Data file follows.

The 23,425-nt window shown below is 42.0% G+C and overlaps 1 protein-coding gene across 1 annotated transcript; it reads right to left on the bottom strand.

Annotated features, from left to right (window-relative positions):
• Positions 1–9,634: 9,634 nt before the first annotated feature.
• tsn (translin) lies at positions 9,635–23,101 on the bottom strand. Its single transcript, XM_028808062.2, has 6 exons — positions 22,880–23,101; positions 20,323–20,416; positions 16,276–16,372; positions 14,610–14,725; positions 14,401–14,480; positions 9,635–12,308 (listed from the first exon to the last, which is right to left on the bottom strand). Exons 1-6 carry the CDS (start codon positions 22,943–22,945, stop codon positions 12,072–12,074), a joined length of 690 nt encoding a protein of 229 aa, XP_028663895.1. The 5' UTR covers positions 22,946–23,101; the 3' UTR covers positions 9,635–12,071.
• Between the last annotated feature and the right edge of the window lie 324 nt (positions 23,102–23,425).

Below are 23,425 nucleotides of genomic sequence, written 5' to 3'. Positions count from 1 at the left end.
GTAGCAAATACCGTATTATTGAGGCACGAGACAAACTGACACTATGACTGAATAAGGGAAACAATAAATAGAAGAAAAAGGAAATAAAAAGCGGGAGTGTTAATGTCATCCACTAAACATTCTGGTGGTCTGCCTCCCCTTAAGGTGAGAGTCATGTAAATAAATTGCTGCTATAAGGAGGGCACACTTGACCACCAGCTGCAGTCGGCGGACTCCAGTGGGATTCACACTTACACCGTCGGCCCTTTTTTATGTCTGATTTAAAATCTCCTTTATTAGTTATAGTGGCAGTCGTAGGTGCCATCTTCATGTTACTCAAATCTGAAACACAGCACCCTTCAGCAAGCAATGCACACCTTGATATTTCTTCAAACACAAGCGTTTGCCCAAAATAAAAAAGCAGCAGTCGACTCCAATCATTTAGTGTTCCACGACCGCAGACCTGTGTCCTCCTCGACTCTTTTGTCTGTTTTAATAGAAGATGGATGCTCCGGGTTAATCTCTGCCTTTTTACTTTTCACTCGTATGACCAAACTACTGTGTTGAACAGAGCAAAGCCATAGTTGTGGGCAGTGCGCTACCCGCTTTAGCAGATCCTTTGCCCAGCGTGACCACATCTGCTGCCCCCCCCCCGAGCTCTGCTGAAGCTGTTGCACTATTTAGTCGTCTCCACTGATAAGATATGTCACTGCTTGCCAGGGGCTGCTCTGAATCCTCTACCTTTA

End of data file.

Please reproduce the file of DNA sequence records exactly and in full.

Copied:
The 23,425-nt window shown below is 42.0% G+C and overlaps 1 protein-coding gene across 1 annotated transcript; it reads right to left on the bottom strand.

Annotated features, from left to right (window-relative positions):
• Positions 1–9,634: 9,634 nt before the first annotated feature.
• tsn (translin) lies at positions 9,635–23,101 on the bottom strand. Its single transcript, XM_028808062.2, has 6 exons — positions 22,880–23,101; positions 20,323–20,416; positions 16,276–16,372; positions 14,610–14,725; positions 14,401–14,480; positions 9,635–12,308 (listed from the first exon to the last, which is right to left on the bottom strand). Exons 1-6 carry the CDS (start codon positions 22,943–22,945, stop codon positions 12,072–12,074), a joined length of 690 nt encoding a protein of 229 aa, XP_028663895.1. The 5' UTR covers positions 22,946–23,101; the 3' UTR covers positions 9,635–12,071.
• Between the last annotated feature and the right edge of the window lie 324 nt (positions 23,102–23,425).

Below are 23,425 nucleotides of genomic sequence, written 5' to 3'. Positions count from 1 at the left end.
GTAGCAAATACCGTATTATTGAGGCACGAGACAAACTGACACTATGACTGAATAAGGGAAACAATAAATAGAAGAAAAAGGAAATAAAAAGCGGGAGTGTTAATGTCATCCACTAAACATTCTGGTGGTCTGCCTCCCCTTAAGGTGAGAGTCATGTAAATAAATTGCTGCTATAAGGAGGGCACACTTGACCACCAGCTGCAGTCGGCGGACTCCAGTGGGATTCACACTTACACCGTCGGCCCTTTTTTATGTCTGATTTAAAATCTCCTTTATTAGTTATAGTGGCAGTCGTAGGTGCCATCTTCATGTTACTCAAATCTGAAACACAGCACCCTTCAGCAAGCAATGCACACCTTGATATTTCTTCAAACACAAGCGTTTGCCCAAAATAAAAAAGCAGCAGTCGACTCCAATCATTTAGTGTTCCACGACCGCAGACCTGTGTCCTCCTCGACTCTTTTGTCTGTTTTAATAGAAGATGGATGCTCCGGGTTAATCTCTGCCTTTTTACTTTTCACTCGTATGACCAAACTACTGTGTTGAACAGAGCAAAGCCATAGTTGTGGGCAGTGCGCTACCCGCTTTAGCAGATCCTTTGCCCAGCGTGACCACATCTGCTGCCCCCCCCCCGAGCTCTGCTGAAGCTGTTGCACTATTTAGTCGTCTCCACTGATAAGATATGTCACTGCTTGCCAGGGGCTGCTCTGAATCCTCTACCTTTA